my idea is to find a cheap scooter windshield and give it a try...the bike specific windshield are just too expensive(worth more than my winter bike!)

  8. #8
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    Quote Originally Posted by rodar y rodar
    ...I never tried pogies either, but they REALLY look like a winner (winter?) idea. Anybody ever make a set for drop bars?
    I haven't tried 'em either, but saw the$e at
    http://www.trails-edge.com/retail/te...mfbikemits.htm

    One reason I have not tried them is your hands would freeze off the bike - waiting for bus, fixing something, etc., unless you carried other gloves.
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  9. #9
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    Quote Originally Posted by tartosuc
    I personnaly doubt that speed will suffer. a winshield have a shape that will defect wind compared to your body that will catch up wind..

    my idea is to find a cheap scooter windshield and give it a try...the bike specific windshield are just too expensive(worth more than my winter bike!)
    I will be interested in your report back. Good luck!

  10. #10
    viva la v-brakes!
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    Poagies are great, I won't ride in the winter without them. My wife and I both run the AMF threadworks poagies. She commutes through the entire winter here in Madison with them, I.... work at home now.

    Another great product is the Warm Front: http://www.thewarmfront.com/main.html

    Wear it under your windbreaker layer, and its easy to pull off once you get warmed up.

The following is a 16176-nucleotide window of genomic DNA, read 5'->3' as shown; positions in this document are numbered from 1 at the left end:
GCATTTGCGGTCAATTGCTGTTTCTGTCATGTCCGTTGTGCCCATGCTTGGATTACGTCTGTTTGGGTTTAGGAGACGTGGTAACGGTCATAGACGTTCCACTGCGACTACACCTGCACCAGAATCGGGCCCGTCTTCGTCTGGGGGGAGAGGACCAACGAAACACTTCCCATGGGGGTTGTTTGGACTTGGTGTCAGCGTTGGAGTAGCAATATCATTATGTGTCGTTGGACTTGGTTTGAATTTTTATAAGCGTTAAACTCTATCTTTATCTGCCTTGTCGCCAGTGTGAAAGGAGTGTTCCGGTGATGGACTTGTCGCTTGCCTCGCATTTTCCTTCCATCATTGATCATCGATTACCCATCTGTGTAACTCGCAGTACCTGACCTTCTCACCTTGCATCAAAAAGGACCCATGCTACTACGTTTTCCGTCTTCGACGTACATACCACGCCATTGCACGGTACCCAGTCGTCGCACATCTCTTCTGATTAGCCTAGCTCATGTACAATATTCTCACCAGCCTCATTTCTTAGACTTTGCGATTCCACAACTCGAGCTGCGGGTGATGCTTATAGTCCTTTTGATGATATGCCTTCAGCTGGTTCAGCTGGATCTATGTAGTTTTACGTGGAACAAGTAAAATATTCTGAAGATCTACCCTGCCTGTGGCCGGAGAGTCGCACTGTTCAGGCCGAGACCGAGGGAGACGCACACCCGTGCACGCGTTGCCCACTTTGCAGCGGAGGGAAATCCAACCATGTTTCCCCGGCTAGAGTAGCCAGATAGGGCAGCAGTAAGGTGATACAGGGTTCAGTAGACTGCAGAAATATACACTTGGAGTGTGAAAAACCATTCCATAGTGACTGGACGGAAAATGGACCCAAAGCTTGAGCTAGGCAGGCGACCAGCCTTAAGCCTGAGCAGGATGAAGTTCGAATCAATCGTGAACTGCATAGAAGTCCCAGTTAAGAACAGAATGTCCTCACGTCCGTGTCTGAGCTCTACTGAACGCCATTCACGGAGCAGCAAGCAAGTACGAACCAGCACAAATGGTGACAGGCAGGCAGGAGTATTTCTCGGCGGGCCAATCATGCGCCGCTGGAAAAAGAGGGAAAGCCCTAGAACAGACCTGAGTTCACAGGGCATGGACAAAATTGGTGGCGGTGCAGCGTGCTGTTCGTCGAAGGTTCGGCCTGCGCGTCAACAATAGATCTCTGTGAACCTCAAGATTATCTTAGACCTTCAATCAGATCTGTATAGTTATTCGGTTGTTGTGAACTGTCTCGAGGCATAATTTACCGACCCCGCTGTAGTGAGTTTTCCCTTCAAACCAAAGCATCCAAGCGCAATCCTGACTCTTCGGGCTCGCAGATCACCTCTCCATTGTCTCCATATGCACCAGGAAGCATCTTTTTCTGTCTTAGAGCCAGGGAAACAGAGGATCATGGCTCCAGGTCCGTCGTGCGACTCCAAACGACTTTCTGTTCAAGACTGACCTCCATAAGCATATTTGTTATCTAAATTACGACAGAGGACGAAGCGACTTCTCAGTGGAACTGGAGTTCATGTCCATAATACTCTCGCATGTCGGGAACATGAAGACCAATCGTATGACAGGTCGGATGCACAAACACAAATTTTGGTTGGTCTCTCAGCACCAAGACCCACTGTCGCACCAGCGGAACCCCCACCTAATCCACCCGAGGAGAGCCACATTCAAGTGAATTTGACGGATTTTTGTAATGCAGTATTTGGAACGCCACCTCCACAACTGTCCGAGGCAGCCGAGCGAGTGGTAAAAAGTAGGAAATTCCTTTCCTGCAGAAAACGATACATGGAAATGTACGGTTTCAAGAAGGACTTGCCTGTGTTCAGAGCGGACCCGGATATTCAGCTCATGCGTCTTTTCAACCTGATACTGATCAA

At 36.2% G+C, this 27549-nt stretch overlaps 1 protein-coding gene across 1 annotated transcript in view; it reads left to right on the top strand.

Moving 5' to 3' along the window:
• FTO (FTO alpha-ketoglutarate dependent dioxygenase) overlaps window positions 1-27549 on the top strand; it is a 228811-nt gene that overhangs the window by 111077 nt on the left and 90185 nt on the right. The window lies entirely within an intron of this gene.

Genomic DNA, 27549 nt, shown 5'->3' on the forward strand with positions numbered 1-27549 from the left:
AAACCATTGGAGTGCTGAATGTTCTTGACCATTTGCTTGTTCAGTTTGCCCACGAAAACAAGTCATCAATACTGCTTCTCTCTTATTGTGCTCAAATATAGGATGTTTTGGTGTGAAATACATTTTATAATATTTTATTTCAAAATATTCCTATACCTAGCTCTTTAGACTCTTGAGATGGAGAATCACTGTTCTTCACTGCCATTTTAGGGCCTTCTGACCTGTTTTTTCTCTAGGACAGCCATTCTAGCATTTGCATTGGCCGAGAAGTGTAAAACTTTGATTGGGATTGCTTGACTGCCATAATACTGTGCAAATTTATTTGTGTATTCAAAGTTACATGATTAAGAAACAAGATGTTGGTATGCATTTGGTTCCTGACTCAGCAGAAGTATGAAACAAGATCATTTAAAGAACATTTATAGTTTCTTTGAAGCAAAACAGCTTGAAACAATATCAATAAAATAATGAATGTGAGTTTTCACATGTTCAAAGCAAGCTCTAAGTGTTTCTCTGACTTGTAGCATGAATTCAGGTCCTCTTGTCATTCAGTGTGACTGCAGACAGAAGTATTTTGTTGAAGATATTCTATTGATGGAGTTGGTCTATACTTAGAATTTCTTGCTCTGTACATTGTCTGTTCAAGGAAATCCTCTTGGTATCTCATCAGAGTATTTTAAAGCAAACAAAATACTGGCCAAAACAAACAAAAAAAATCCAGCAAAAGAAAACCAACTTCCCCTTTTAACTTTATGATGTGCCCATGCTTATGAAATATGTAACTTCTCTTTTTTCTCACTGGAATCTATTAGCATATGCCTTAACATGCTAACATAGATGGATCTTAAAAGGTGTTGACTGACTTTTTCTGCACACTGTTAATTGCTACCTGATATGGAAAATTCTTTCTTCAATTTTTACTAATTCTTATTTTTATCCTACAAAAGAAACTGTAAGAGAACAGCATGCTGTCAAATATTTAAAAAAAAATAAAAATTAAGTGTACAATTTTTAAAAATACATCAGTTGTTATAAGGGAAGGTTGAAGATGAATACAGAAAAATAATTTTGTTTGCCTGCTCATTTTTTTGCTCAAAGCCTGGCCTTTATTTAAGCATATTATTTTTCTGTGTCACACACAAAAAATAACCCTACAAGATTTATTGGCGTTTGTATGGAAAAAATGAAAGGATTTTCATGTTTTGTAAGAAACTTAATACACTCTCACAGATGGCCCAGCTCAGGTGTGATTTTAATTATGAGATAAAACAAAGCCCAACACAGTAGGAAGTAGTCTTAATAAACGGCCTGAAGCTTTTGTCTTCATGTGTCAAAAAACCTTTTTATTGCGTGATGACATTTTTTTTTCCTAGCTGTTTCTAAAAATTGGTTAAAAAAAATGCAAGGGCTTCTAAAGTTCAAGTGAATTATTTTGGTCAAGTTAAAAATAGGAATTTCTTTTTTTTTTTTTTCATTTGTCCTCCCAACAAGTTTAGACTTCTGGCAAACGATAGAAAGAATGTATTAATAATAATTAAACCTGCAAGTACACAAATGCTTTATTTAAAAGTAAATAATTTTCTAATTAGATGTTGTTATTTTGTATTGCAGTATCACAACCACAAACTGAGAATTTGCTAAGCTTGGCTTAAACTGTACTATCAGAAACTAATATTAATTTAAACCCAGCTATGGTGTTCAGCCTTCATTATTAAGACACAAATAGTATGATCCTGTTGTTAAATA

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  11. #11
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    The warmfront does look like a good idea - too bad the online source is charging $12 to ship a $25 item from an adjacent state. It's made out of fleece & is small enough to fit in a jersey pocket for goodness sakes!

  12. #12
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    it would not be hard to buy a fleece shirt at Goodwill, cut it to the desired size and shape and cut the collar and insert velcro. It would be 90% as good, not as fashionable, but its not a layer anyone really sees anyway.
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  13. #13
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    Quote Originally Posted by mtbxplorer
    I haven't tried 'em either, but saw the$e at
    http://www.trails-edge.com/retail/te...mfbikemits.htm

    One reason I have not tried them is your hands would freeze off the bike - waiting for bus, fixing something, etc., unless you carried other gloves.
    Where do I put my mirror?

  14. #14
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    Quote Originally Posted by FishMan473
    it would not be hard to buy a fleece shirt at Goodwill, cut it to the desired size and shape and cut the collar and insert velcro. It would be 90% as good, not as fashionable, but its not a layer anyone really sees anyway.